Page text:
Enhancing economic prosperity: The case for a chemical industry Free Trade Agreement (FTA) between GCC and key partners
By Dr. Sana Ben Kebaier, Head of Economic Research Department (A), GPCA
In today’s interconnected global economy, Free Trade Agreements (FTAs) are pivotal instruments shaping international trade dynamics. The Gulf Cooperation Council (GCC) has been engaged in negotiations with major economic players, such as China, India, and Turkey, to bolster economic ties in the chemical industry. These negotiations aim to eliminate trade barriers and promote mutually beneficial trade dynamics. While these talks have been ongoing for some time, the delay in finalizing these agreements raises concerns about their impact on economic growth, not only in the GCC but also in their partner countries.
This article explores the potential benefits and challenges of establishing an FTA in the chemical sector and the recommendations that can expedite its realization.
The article provides a preview of a broader and more in-depth analysis to come as a white paper titled “Unlocking Growth Opportunities: Measuring the Economic Implications of FTA in the GCC Chemical Industry“, which will be released soon on the GPCA website. This forthcoming white paper delves even deeper into the intricacies of the FTA, providing a more extensive exploration of the potential benefits and challenges. It will offer policymakers and stakeholders a thorough understanding of the economic implications of this transformative agreement.
Chemical trade performance between GCC and key partners
The GCC’s negotiations with China, India, and Turkey represent a strategic move to foster deeper economic ties with key trading partners. The GCC’s geographic location and significant resources make it a valuable partner in the global chemical industry. China, India, and Turkey are burgeoning economies with a growing appetite for chemicals, making them ideal partners for trade in this sector.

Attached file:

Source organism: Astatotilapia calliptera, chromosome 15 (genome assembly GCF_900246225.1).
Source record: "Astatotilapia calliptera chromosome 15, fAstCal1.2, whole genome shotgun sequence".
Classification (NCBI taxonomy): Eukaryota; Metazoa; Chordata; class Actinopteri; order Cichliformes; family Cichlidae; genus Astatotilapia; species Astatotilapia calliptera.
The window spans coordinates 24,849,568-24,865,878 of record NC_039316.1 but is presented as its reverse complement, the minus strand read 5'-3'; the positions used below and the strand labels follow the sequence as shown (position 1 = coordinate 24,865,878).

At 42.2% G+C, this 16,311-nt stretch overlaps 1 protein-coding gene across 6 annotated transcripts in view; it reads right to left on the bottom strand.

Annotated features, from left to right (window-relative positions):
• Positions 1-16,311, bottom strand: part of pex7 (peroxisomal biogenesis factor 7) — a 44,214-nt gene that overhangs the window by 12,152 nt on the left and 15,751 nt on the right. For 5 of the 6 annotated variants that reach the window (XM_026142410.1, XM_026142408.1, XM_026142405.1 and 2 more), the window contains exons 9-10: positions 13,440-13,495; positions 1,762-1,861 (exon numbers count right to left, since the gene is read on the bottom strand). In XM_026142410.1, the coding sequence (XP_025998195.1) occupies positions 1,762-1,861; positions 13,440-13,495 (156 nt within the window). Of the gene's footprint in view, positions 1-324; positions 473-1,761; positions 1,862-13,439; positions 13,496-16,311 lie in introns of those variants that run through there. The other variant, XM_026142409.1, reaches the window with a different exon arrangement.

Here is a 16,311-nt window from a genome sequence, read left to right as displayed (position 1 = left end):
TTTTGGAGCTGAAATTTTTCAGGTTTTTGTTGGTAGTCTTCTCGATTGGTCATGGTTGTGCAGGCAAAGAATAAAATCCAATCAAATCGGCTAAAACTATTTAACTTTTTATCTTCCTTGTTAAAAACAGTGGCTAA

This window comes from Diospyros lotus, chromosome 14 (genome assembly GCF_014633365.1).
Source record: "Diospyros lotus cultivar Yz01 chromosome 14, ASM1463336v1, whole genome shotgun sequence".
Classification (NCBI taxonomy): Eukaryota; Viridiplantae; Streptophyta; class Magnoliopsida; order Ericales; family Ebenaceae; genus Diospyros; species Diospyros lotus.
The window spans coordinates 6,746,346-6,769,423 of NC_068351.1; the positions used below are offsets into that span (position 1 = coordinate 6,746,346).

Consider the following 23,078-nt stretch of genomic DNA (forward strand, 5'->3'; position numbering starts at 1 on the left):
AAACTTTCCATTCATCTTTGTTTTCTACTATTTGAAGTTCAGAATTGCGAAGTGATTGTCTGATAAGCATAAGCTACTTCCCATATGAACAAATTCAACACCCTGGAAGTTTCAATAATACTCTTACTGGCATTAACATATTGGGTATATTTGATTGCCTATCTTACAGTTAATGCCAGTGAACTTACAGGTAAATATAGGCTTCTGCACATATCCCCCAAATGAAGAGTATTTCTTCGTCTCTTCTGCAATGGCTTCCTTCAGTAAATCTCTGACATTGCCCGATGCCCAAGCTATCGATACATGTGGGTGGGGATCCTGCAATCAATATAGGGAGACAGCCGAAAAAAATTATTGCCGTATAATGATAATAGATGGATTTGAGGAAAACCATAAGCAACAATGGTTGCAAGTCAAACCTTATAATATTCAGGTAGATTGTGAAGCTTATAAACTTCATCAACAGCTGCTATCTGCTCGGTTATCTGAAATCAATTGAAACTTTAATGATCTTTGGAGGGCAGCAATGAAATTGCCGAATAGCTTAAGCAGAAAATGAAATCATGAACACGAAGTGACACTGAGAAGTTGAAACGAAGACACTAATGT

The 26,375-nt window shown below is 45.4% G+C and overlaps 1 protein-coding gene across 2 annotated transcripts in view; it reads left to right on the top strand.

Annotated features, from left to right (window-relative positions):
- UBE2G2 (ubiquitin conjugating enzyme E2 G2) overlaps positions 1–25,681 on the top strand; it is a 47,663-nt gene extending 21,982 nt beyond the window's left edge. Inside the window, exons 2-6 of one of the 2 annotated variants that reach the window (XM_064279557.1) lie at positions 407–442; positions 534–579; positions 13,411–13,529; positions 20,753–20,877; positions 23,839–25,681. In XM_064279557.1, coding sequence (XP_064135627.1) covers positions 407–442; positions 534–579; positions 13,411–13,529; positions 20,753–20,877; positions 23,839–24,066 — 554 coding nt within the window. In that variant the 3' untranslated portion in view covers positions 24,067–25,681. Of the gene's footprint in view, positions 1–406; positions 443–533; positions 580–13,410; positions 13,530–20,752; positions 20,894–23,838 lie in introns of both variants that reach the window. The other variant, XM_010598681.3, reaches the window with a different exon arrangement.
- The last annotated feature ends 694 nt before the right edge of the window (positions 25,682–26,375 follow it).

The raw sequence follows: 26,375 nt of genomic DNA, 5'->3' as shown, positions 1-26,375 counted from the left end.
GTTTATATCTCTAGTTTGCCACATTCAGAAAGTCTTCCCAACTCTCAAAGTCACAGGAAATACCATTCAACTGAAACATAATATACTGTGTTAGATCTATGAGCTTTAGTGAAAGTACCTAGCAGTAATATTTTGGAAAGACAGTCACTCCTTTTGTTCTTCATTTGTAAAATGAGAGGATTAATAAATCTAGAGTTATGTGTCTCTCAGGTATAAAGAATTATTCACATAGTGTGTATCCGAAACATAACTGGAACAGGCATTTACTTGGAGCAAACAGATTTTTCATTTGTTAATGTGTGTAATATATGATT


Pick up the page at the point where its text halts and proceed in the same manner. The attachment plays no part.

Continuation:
Over the past decade, the GCC region has established significant chemical trade relations with China, India, and Turkey. It has consistently maintained a favorable chemical trade balance, reflecting the region’s competitive edge and comparative advantage in producing and exporting chemical products. The persistence of a trade surplus in chemicals indicates the economic strength and profitability of the chemical trade relationship between the GCC region and its counterparts in China, India, and Turkey.
Within this consortium of trade partners, China emerged as the most pivotal counterpart for the GCC in the chemical sector during 2022, constituting 25.3% of the total GCC chemical exports, as depicted in Figure 1. Subsequently, India stood as the second most significant trading partner, accounting for 21.1% of the GCC’s chemical exports during the same period.